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State Sees First Human W. Nile Case of Year

A Northern California man's illness is second in U.S. Number of infected birds in Orange County has doubled since 2004, partly from winter rain.

June 30, 2005|David Reyes | Times Staff Writer

The state reported its first human case of West Nile virus on Wednesday in Northern California, as Orange County coped with its own problems with the disease -- so far, only among birds and mosquitoes.

More than 100 infected birds have been found in Orange County this year, the highest number of any county in the nation, officials said, due in part to its many wetlands and winter rains.

Officials are on alert as the Fourth of July holiday weekend approaches. With outdoor activities planned, the county's mosquito abatement agency urged residents to use insect repellent while outside.

"Our hope is that people will take precautions, especially this July Fourth weekend," said Michael Hearst, a spokesman for the Orange County Vector Control District.

Hearst's comments came the same day the state announced that a 47-year-old Tulare County man had been infected with the virus, the first reported human case in California and the second in the nation this year.

The man sought medical care for a fever and headache early this month and is recovering, state Sandra Shewry, director of the state Department of Health Services.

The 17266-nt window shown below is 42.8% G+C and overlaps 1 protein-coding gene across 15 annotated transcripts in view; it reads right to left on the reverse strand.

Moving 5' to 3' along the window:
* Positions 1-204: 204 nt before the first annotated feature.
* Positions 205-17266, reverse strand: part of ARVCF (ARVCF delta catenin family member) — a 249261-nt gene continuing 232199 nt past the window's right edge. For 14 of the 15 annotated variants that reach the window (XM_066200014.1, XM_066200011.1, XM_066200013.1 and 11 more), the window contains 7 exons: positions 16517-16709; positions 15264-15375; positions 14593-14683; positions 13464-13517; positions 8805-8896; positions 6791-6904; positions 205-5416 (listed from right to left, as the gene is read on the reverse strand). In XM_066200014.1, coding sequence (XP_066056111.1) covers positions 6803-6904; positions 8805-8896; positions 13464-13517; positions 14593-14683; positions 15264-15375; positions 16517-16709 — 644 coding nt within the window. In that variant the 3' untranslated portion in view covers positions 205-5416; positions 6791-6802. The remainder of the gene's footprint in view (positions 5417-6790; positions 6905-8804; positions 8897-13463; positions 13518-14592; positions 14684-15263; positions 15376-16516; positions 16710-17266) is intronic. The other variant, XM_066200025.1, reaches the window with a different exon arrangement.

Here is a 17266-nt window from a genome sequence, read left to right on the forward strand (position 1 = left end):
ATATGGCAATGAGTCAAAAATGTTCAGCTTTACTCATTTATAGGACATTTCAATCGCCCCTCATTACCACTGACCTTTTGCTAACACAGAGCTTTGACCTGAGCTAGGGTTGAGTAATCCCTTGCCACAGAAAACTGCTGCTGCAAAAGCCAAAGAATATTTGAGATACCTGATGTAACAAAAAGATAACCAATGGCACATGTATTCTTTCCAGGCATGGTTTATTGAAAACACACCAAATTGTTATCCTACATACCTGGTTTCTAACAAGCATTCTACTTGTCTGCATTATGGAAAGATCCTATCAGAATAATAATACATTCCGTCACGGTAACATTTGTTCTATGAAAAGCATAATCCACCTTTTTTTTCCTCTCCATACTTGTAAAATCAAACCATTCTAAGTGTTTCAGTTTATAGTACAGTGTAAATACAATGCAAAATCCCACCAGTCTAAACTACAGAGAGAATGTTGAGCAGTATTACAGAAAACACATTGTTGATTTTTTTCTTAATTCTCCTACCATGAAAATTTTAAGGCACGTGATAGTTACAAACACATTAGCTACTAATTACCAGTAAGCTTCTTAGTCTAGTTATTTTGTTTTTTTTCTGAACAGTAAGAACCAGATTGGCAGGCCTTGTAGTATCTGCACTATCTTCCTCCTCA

Kansas reported the first case last week.

The disease has appeared in birds, horses and mosquitoes -- the insect that carries West Nile -- in 14 states this year, according to the Centers for Disease Control and Prevention.

In 2004, 830 West Nile virus infections in humans were reported in 23 counties in California; 28 people died. The first of the fatalities occurred in Orange County.

However, the chance that a person will become ill from a single mosquito bite remains low, officials said. People over 50 are most at risk of severe illness and death, though people of all ages can become ill.

People who are exposed to the virus generally show flu-like symptoms, Hearst said.

The agency advises residents to wear long pants and long-sleeved shirts when outdoors at dawn and dusk, when mosquitoes are likely to be out.

Hearst advises using insect-repellent spray or lotion, especially one that contains the chemical DEET. So far, 11 batches of captured mosquitoes carrying the virus have been found in Orange County and 107 birds have tested positive for the disease, Hearst said.

By contrast, the agency reported only 49 infected birds at this time a year ago.

Vector officials said one reason for the increase in bird infections was that the county has many coastal and inland wetlands, and that winter storms have increased water levels there.

The agency also didn't hesitate adding more inspectors this year. By April, it had tripled its field inspectors to 68, a month earlier than usual for the mosquito season that runs through October, Hearst said.

This year, Irvine has the highest number of infected captured mosquito batches in the county with five areas around a marsh at UC Irvine, Hearst said.

Huntington Beach had two batches of mosquitoes, at a residence and Central Park.

Seal Beach had two at the Bolsa Chica wetlands, Garden Grove had one near the vector control's office and Santa Ana had one near the Garden Grove Freeway and the Santa Ana River, Hearst said.

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